Critical Part Of JWST Completes Acoustic Testing

The 6-foot-wide horns in this 42-foot-tall chamber can produce noise at levels as high as 150 dB. Image Credit: NASA/Chris Gunn

The 6-foot-wide horns in this 42-foot-tall chamber can produce noise at levels as high as 150 dB. Image Credit: NASA/Chris Gunn

September 4, 2015 – A critical part of NASA’s James Webb Space Telescope successfully completed acoustic testing last month. The Integrated Science Instrument Module, or ISIM, passed all of the “severe sound” tests that engineers put it through.

The Integrated Science Instrument Module (ISIM) is one of three major elements that comprise the Webb Observatory flight system. The others are the Optical Telescope Element (OTE) and the Spacecraft Element (Spacecraft Bus and Sunshield).

The ISIM was subjected to the acoustic test at NASA’s Goddard Space Flight Center in Greenbelt, Maryland. Engineers used the Acoustic Test Chamber, a 42-foot-tall chamber, with 6-foot-diameter speaker horns to replicate the launch environment. The horns use an altering flow of gaseous nitrogen to produce a sound level as high as 150 decibels for two-minute tests. That’s about the level of sound heard standing next to a jet engine during takeoff.

The ISIM structure wrapped up and waiting for sound testing in the acoustics chamber at NASA Goddard. Image Credit: NASA/Desiree Stover

The ISIM structure wrapped up and waiting for sound testing in the acoustics chamber at NASA Goddard. Image Credit: NASA/Desiree Stover

The ISIM was tested at five different sound levels to demonstrate it could survive the noise and vibrations it will experience when the Webb telescope is launched in 2018 aboard an Ariane 5 rocket. The sound experienced during launch comes primarily from the solid rocket motors of the launch vehicle.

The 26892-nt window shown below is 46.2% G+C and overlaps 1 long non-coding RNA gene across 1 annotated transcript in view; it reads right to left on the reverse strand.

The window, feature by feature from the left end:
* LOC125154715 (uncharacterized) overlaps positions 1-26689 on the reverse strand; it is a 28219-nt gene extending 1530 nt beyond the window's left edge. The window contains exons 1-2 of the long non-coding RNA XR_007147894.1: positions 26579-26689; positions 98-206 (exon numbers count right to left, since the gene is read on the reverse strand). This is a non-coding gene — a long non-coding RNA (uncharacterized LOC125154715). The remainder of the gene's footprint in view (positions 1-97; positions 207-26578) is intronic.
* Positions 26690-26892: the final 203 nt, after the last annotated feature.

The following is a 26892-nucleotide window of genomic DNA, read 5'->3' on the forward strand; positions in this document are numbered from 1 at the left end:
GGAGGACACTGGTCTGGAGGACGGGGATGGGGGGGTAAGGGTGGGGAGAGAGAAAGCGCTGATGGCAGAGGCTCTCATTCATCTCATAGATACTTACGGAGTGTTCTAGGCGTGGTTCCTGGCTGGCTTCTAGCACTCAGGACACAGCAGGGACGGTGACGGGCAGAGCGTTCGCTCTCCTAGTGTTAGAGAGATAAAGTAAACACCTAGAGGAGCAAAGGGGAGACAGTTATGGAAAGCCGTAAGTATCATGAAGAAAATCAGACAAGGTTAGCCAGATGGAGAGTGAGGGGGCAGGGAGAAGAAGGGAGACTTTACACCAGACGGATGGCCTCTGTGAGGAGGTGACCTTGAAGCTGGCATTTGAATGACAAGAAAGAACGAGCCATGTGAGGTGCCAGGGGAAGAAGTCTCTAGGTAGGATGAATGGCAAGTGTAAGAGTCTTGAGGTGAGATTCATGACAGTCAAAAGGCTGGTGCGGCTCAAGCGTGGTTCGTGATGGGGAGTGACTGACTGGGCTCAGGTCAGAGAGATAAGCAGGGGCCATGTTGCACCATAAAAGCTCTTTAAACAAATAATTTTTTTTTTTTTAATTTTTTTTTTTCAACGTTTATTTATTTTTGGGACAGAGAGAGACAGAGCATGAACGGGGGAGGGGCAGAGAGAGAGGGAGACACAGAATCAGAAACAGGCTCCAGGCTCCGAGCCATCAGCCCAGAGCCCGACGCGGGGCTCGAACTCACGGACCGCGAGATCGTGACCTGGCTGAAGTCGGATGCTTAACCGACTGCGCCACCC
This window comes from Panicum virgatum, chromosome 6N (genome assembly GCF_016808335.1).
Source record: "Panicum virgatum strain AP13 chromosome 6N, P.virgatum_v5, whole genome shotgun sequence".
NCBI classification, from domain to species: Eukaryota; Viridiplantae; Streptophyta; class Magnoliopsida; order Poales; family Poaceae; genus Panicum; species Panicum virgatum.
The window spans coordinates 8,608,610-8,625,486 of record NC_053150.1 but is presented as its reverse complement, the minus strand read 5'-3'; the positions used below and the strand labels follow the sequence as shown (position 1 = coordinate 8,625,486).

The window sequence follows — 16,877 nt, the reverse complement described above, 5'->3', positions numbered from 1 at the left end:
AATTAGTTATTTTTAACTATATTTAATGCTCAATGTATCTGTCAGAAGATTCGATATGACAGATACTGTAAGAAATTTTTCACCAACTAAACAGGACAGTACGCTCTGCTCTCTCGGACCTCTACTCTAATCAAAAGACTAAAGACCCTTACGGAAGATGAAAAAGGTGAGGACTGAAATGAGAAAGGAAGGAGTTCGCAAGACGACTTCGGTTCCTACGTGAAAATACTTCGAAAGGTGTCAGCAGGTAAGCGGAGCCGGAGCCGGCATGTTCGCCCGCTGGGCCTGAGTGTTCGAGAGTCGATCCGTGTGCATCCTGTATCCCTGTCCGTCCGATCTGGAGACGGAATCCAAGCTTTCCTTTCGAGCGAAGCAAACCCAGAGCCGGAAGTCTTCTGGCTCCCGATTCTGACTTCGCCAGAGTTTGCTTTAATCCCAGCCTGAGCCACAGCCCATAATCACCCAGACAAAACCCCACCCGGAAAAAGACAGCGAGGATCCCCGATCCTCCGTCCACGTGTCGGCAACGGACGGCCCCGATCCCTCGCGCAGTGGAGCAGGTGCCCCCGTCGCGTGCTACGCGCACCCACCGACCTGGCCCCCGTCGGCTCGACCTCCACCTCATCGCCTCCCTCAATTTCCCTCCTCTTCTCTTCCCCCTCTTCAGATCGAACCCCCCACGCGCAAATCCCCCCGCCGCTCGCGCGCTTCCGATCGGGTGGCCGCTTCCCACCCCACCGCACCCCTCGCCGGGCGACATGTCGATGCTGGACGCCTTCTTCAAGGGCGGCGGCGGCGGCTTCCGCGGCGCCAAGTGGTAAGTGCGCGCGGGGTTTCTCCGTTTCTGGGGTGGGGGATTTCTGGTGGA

During the acoustics test, the speakers can still be heard outside of its insulated massive metal doors.

The wrapped up ISIM structure pushed back to the clean room post acoustics-test, to prepare for the EMI test. Image Credit: NASA/Desiree Stover

The wrapped up ISIM structure pushed back to the clean room post acoustics-test, to prepare for the EMI test. Image Credit: NASA/Desiree Stover

Following the acoustics test, the ISIM was pushed back into the Spacecraft Systems Development and Integration Facility (SSDIF) clean room so it could be un-bagged, and inspected. Once engineers made sure the ISIM passed the acoustics test, it was re-bagged and moved to the Electromagnetic Interference or EMI facility for electromagnetic interference testing.

The ISIM is just one of the many Webb telescope components that continue to be tested as the observatory begins to come together this year.

The James Webb Space Telescope is the scientific successor to NASA’s Hubble Space Telescope. It will be the most powerful space telescope ever built, able to detect the light from the first galaxies ever formed. It will study every phase of our universe’s history, ranging from the first luminous glows after the Big Bang, to the formation of stellar systems capable of supporting life on planets like Earth, to the evolution of our own Solar System.

Colorado’s Ball Aerospace & Technologies Corp. is responsible for the eighteen primary mirrors that make up the James Webb Space Telescope. Once on orbit, the 18 hexagonal segments will work together as one 21.3-foot (6.5-meter) primary mirror, the largest mirror ever flown in space and the first to deploy in space. Ball Aerospace was also responsible for developing the secondary mirror, tertiary mirror and fine-steering mirror.

The Near Infrared Camera (NIRCam) instrument for the James Webb Space Telescope (JWST) is being developed by Lockheed Martin, under contract with the University of Arizona. NIRCam is the primary science camera on JWST, and also functions as the sensor that is used to align the observatory’s primary mirror.